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J Comp Neurol. 1977 Sep 15;175(2):207-31.

Growth of the corticospinal tract and the development of placing reactions in the postnatal rat.


The growth of corticospinal axons into the spinal cord has been demonstrated using the autoradiographic and the Fink-Heimer silver degeneration methods. In addition, the development of several types of placing reactions have been studied. After unilateral injections of radioactive proline or unilateral ablations of the somatosensory-motor cortex, corticospinal axons were found to extend into the contralateral dorsal funiculus of the lower cervical cord at one day postnatally, into mid-thoracic segments at three days, into upper lumbar cord by five days and into coccygeal segments by nine days. Corticospinal axons are first present in the contralateral spinal gray of lower cervical cord at day 5 and in the contralateral spinal gray of lower lumbar and sacral cord by day 9. Little change in the topographical distribution or in the density of the projection is found at all levels of the spinal gray after the fourteenth postnatal day. Comparable results were found with both experimental techniques. Forelimb placing is first seen between 4 to 7 days and hind limb placing between 9 to 13 days. The last placing response to appear in both the forelimbs and the hindlimbs is placing in response to tactile and light proprioceptive stimuli. After the initial onset of the placing reactions, there is a gradual increase in the frequency and speed of the responses until 14 to 17 days postnatally, at which time the reactions appear to be mature. While a causative relationship between the growth of corticospinal axons into the spinal cord and the development of placing has not been established, a close temporal relationship has been found between first: the appearance of fore-or hindlimb placing responses and the appearance of corticospinal axons within the spinal gray at the appropriate levels of the cord and second: between the completion of the primary growth of corticospinal axons at the light microscopic level and the maturation of the placing reactions.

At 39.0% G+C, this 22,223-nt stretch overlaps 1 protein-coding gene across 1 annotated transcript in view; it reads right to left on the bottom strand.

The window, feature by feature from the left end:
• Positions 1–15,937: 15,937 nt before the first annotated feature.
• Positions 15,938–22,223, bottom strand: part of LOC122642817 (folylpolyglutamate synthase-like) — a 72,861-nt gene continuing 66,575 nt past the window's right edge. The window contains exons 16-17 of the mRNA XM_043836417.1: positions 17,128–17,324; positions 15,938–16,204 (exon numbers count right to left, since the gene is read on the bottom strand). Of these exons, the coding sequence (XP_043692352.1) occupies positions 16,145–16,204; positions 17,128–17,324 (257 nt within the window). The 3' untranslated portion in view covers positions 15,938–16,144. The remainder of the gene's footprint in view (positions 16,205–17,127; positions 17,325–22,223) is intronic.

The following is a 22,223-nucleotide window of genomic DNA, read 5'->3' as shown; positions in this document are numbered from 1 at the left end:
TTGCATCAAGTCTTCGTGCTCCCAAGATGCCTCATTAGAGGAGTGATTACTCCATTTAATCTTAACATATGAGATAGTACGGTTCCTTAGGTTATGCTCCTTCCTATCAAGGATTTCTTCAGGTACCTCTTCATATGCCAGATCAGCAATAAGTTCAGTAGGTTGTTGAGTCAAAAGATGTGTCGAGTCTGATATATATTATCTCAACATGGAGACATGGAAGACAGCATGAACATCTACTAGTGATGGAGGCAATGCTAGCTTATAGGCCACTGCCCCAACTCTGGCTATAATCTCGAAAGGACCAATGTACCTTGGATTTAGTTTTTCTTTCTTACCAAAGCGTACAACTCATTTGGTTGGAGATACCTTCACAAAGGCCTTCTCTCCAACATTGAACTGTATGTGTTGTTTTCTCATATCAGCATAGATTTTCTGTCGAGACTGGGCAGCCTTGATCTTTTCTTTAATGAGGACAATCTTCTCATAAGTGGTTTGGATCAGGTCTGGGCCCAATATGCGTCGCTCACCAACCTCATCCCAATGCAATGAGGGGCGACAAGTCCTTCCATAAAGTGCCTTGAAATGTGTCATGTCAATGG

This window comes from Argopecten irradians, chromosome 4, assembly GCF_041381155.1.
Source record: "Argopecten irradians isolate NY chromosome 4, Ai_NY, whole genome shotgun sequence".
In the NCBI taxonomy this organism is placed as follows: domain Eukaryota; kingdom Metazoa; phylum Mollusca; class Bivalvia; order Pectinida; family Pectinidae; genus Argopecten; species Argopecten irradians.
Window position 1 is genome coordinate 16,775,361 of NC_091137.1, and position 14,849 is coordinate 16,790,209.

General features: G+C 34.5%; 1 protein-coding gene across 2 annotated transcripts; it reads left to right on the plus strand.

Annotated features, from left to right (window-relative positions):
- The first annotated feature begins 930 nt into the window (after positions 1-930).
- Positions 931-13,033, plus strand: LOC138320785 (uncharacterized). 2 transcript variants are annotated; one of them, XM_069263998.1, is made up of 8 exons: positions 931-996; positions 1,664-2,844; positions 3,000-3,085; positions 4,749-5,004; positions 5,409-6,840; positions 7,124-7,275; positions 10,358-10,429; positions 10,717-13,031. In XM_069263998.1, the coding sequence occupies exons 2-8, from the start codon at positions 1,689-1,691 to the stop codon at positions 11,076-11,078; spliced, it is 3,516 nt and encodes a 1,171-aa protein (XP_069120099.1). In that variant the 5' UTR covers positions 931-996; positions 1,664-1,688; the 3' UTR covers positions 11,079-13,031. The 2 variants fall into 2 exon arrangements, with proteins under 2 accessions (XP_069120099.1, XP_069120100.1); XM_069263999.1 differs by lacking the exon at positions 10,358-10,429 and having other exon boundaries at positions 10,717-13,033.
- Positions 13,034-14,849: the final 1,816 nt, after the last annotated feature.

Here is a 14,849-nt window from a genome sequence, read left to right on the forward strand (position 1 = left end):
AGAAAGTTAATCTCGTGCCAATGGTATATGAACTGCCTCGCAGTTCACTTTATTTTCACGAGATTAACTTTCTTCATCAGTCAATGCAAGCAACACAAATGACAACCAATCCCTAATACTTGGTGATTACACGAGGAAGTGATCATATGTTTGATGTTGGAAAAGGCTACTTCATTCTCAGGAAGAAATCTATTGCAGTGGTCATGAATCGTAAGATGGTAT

[Indexed for MEDLINE]

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